Paris,  Travel,  Uncategorized

Paris in July: Doodling in French

Doodling in French by Anna Corba
Published by: Chronicle Books
Copyright 2012

On a recent “artist date” I discovered this delightful little text at a quaint independent bookshop in Lawrence, Kansas.

Of course the title caught my eye, but a quick flip through the pages convinced me to review it more closely. Once I returned home, I immediately requested a copy from my local library.

I am no artist, but I do harbor dreams of sitting in a local coffee shop or on a park bench and sketching a few observations. Technically this book should help me fulfill that desire.

While only 144 pages, this short little tutorial is divided into seven sections – all reminiscent of the quintessential Parisian life:

  • Dans le Jardin
  • Le Cafe
  • A la Maison
  • Les Accessoires
  • Bon Voyage
  • Tous mes Reves
  • Et Maintenant

 Each sketch is shown in simple step-by-step instructions. None of the drawings are terribly complex, but each subject is very French and quite a good likeness.

It certainly seems easy enough….

Just follow the directions, pay attention to scale, and voila … a perfect sketch of a fond French memory.

Well, that’s the idea in theory….

Book directions…
My attempt

In reality, however, my croissant looks like a sickly snail. And my cheese wheel? …well, who knows.

I must admit my expectations were terribly unrealistic. I thought a few simple lines was, well… simple. A curve here, a triangle there, and in 60 seconds I’d have a sketch of a delectable morsel. But as in any artistic endeavor, the process is far more complex than it seems. It takes time, patience, and practice to develop a new skill, and I was not willing to slow down enough to give it a fair chance.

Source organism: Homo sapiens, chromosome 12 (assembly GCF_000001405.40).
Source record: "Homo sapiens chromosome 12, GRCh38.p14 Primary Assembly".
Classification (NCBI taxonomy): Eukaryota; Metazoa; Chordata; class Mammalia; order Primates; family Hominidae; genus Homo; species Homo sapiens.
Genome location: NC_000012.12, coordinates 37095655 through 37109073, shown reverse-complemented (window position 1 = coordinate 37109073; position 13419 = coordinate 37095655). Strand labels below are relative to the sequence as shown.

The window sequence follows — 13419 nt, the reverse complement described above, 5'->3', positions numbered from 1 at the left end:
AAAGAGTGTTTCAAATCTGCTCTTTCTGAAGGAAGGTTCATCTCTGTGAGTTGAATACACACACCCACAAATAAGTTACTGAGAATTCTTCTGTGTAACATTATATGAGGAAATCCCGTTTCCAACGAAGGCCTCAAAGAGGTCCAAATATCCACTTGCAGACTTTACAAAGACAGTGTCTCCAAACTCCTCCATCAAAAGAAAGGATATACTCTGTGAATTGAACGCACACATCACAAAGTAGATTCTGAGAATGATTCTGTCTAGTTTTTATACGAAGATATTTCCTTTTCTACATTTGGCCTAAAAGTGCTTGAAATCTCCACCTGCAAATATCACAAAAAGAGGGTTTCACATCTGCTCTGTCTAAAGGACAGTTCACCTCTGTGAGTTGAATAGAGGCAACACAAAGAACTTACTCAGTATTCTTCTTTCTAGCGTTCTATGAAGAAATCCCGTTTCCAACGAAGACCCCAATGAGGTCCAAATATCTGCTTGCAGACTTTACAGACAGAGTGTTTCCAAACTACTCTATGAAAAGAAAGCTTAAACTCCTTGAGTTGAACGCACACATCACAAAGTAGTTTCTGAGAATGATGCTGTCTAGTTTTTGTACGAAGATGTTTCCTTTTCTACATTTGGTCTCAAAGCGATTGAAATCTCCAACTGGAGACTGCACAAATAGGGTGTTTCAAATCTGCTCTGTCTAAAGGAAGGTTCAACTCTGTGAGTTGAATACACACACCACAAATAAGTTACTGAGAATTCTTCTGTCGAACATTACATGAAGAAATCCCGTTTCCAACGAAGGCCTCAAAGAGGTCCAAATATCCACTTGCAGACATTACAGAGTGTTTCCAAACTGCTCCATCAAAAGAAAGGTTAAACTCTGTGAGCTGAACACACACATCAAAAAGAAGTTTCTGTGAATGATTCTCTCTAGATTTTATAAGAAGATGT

For now I have decided to devote my time to writing. But someday I plan to purchase this book and j’essayerai encore une fois.

** For other Paris in July posts, please visit Tamara’s website, Thyme for Tea.

16 Comments

  • Nadia A

    What a fun book! I think you did a great job. And I know what you mean – sitting on a bench sketching has always seemed like something I would like to do. Of course, my drawing skills are nil. My best friend in college would sketch trees, and that seemed to make her happy. I suppose as long as you are doing it, its fun.

  • Lisbeth Ekelof

    Your attempt looks great! I am not able to put two lines together in a nice way. However, I have some sort of ambition to do a journal and maybe this book will help me to attache a few drawing lines to my tickets or whatever I want to highlight. I will look for it.

  • Esme

    Bonjour!!! This is truly delightful -I am going to look for it not that I can draw anything. The store owner encouraged me to take photos. The French are interesting that way-some love it while others despise it. I can understand why-there are tourists that are just inconsiderate. I find asking is the best approach. However I speak French so that also makes it easier for me to communicate. Once I asked a little boy if I could take his photo-he was young teen-he said yes but do not post it on the net. That was simple enough.

  • Molly Totoro

    Esme – it is good to hear that not all French store owners are as crabby as the one I experienced. I am not fluent in French but can speak well enough to get along. I will no longer fear asking for the photo 🙂

  • Christine Harding

    This sounds delightful. I can't draw at all, but I always love to try. I succumbed to a colouring book, Tomislav Tomic's A Walk Through Paris, and it's so lovely I'm scared to start colouring in case I spoil it!

  • Molly Totoro

    Oh… I LOVE these new coloring books for adults. I am unfamiliar with the one you mention, Christine, but I will certainly check it out later today. Thank you for the recommendation 🙂

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